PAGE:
Arun Sarin has told the FT that he has nothing to fear from Apple's iPhone/iTunes combination, or Google's Android, or even Nokia's Ovi, as no one can ever take their customers' billing relationship away from them.
Network operators have long felt no one could compete in providing services to their customers - they have the billing relationship, so they control how much their customers are charged, and for what.
For many years that was the case, but since failing entirely to take advantage of that relationship they have allowed a raft of competitors to create their own connections to customers - something Mr. Sarin appears not to have noticed.
"The simple fact that we have the customer and billing relationship is a hugely powerful thing that nobody can take away from us," he says, describing this as a "unique gift".
But Truphone (VoIP) customers have a billing relationship with Truphone, as well as their network operator, and should anyone decide to buy content from Nokia's Ovi portal then they too will have established a relationship directly with the customer - or at least the customer's credit card. Smartphone users are buying games from Handango, books from Amazon and maps from Nokia, all without recourse to the "unique gift" of operator-control.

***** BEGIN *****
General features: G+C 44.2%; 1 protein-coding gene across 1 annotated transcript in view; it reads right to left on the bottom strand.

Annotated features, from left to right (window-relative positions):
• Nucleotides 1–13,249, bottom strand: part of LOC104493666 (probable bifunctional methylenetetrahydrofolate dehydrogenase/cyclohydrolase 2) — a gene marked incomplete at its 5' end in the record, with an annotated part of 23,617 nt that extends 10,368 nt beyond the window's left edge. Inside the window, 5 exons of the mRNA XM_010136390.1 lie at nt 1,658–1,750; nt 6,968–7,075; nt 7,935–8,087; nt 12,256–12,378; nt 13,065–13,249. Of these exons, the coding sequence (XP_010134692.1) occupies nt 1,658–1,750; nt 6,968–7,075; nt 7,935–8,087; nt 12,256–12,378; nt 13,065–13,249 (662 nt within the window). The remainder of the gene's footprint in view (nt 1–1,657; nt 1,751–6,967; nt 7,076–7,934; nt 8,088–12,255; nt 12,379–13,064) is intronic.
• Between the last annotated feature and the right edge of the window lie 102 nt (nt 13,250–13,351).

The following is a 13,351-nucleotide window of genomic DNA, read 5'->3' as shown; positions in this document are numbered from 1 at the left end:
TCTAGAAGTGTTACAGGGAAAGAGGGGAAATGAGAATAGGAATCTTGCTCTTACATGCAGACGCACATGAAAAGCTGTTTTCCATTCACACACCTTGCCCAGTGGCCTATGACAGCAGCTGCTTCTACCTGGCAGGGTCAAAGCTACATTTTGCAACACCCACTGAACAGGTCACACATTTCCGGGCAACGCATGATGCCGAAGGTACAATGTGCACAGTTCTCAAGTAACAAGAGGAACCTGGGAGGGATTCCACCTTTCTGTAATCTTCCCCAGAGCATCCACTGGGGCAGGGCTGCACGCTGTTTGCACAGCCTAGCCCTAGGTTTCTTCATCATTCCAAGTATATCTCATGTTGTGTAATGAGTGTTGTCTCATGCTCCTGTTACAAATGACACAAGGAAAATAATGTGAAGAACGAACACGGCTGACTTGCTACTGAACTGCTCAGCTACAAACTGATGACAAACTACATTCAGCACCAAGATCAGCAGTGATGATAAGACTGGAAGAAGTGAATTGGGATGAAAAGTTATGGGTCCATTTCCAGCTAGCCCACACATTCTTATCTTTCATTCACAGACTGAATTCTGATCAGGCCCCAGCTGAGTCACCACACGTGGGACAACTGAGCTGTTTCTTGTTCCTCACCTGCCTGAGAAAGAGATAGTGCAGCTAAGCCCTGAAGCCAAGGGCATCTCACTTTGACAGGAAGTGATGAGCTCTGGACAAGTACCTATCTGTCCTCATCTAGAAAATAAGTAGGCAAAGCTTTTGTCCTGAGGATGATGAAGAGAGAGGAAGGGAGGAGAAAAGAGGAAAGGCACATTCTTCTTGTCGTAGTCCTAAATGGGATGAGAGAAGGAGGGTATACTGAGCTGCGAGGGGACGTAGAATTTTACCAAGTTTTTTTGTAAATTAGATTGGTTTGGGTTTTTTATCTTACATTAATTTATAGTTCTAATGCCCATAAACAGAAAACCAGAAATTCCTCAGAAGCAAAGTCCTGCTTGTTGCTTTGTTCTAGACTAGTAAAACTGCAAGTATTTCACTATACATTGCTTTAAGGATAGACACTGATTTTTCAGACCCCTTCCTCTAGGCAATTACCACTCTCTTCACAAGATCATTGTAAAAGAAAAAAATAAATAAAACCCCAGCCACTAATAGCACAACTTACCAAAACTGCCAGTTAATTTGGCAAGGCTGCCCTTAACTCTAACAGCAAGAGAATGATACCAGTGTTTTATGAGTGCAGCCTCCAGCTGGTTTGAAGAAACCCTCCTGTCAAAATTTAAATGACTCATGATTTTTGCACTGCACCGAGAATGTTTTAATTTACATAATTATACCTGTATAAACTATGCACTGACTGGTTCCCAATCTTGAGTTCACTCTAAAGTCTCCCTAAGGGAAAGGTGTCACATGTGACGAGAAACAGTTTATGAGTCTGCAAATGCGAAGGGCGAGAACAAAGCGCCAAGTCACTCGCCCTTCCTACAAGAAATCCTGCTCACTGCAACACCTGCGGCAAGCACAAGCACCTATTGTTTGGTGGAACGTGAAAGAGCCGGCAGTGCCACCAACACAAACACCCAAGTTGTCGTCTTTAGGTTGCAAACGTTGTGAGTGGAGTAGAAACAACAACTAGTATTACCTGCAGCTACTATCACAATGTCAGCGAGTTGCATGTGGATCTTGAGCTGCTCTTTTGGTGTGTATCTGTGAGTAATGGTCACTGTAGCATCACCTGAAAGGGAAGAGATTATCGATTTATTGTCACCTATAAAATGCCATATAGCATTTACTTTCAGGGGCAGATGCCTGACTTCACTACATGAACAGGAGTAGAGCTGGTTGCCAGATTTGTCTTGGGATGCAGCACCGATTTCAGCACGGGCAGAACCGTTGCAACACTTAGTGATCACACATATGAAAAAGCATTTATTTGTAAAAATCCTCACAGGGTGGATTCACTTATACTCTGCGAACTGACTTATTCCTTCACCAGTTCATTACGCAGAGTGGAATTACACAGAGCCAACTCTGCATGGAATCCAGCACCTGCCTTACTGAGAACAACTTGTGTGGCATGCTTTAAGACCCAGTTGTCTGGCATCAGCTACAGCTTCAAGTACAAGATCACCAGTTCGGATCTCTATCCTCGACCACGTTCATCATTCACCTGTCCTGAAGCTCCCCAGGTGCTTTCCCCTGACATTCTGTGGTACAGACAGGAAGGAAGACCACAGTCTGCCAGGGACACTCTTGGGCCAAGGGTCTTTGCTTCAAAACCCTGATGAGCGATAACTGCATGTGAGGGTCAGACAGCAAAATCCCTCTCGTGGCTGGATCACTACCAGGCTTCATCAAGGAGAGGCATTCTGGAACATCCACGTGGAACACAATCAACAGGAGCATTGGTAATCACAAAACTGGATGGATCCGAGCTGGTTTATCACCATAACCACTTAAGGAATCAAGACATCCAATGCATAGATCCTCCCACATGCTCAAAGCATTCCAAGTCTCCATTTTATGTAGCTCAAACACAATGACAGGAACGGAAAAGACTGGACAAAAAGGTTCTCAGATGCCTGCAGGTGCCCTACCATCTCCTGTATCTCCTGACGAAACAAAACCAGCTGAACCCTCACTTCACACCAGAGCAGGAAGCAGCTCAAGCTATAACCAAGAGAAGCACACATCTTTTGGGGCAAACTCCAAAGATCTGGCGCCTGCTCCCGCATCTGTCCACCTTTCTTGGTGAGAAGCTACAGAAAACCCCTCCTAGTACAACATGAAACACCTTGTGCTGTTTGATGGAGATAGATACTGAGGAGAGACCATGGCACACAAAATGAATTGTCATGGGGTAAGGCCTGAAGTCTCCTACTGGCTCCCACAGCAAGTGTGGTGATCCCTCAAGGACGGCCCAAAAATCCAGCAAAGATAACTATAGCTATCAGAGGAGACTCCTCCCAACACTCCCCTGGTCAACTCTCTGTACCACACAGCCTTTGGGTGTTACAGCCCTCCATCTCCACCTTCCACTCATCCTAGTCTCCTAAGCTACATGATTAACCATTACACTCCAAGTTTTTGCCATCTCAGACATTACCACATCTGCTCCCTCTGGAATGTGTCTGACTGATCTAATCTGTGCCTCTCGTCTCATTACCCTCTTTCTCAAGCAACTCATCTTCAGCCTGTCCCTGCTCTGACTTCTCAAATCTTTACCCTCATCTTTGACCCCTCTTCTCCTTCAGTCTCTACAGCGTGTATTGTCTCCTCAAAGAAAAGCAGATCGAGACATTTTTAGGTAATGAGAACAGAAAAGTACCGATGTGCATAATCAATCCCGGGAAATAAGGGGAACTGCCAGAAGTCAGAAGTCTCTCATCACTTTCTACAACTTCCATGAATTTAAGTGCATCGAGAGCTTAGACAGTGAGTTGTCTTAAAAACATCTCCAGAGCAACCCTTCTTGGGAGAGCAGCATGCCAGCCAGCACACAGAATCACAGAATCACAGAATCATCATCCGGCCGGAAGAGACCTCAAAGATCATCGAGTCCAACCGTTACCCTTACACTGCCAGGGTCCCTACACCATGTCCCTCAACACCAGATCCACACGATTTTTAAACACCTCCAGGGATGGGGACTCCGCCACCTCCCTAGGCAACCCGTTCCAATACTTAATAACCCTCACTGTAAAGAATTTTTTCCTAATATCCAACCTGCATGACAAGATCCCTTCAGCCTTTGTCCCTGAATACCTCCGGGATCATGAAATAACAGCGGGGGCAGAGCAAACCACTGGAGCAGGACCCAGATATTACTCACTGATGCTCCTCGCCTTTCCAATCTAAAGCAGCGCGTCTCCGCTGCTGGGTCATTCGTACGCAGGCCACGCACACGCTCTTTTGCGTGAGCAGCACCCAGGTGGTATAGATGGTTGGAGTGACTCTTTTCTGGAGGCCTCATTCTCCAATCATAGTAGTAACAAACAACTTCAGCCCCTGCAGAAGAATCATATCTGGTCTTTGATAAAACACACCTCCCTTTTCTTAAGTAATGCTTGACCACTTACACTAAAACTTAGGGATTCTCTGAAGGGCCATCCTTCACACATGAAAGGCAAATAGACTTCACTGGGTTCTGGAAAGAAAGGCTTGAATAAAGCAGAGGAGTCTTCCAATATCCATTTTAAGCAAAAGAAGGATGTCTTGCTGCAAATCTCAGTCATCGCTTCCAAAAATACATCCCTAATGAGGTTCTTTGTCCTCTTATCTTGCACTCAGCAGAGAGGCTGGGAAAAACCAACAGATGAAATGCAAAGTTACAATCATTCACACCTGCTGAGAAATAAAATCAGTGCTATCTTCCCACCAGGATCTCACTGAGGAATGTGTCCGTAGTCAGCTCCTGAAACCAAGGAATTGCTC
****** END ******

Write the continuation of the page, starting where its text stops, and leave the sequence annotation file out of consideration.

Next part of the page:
He also argues that only Vodafone knows where their customers are, giving them a unique ability to target searches and advertising. But Nokia's A-GPS-equipped handsets communicate with Nokia's servers when getting a location fix, thanks to European operators' reluctance to deploy A-GPS, and any handset with GPS can share its location with the online world, so that location information isn't as privileged as Mr. Sarin thinks.
Five years ago these statements might have made sense, but the CEO of Vodafone should be better informed. Operators may have had exclusive access to their customers once, but those times are swiftly passing.
"Whoever comes into the marketplace is going to have to work through us," predicts Mr Sarin in the FT. Luckily Vodafone do appear to be trying to compete in providing services to their customers, rather than relying on the outdated understanding business architecture espoused by their CEO to the FT. ®